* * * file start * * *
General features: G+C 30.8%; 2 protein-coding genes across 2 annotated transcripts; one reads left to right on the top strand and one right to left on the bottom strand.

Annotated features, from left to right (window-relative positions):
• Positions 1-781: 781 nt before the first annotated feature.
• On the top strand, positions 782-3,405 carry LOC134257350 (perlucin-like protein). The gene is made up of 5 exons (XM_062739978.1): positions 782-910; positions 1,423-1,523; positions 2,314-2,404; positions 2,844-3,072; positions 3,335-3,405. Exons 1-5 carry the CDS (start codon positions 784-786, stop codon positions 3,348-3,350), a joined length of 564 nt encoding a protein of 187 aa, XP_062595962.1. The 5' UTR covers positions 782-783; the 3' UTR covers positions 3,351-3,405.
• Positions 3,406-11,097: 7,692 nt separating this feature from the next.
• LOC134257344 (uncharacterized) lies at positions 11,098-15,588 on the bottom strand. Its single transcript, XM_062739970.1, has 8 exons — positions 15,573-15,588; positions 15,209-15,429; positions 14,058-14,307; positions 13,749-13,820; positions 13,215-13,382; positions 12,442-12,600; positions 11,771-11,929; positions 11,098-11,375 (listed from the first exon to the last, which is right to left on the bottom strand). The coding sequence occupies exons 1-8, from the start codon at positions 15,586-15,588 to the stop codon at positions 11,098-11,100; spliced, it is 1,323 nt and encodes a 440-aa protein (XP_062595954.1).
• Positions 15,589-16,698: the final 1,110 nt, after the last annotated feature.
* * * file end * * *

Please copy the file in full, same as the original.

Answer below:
General features: G+C 30.8%; 2 protein-coding genes across 2 annotated transcripts; one reads left to right on the top strand and one right to left on the bottom strand.

Annotated features, from left to right (window-relative positions):
• Positions 1-781: 781 nt before the first annotated feature.
• On the top strand, positions 782-3,405 carry LOC134257350 (perlucin-like protein). The gene is made up of 5 exons (XM_062739978.1): positions 782-910; positions 1,423-1,523; positions 2,314-2,404; positions 2,844-3,072; positions 3,335-3,405. Exons 1-5 carry the CDS (start codon positions 784-786, stop codon positions 3,348-3,350), a joined length of 564 nt encoding a protein of 187 aa, XP_062595962.1. The 5' UTR covers positions 782-783; the 3' UTR covers positions 3,351-3,405.
• Positions 3,406-11,097: 7,692 nt separating this feature from the next.
• LOC134257344 (uncharacterized) lies at positions 11,098-15,588 on the bottom strand. Its single transcript, XM_062739970.1, has 8 exons — positions 15,573-15,588; positions 15,209-15,429; positions 14,058-14,307; positions 13,749-13,820; positions 13,215-13,382; positions 12,442-12,600; positions 11,771-11,929; positions 11,098-11,375 (listed from the first exon to the last, which is right to left on the bottom strand). The coding sequence occupies exons 1-8, from the start codon at positions 15,586-15,588 to the stop codon at positions 11,098-11,100; spliced, it is 1,323 nt and encodes a 440-aa protein (XP_062595954.1).
• Positions 15,589-16,698: the final 1,110 nt, after the last annotated feature.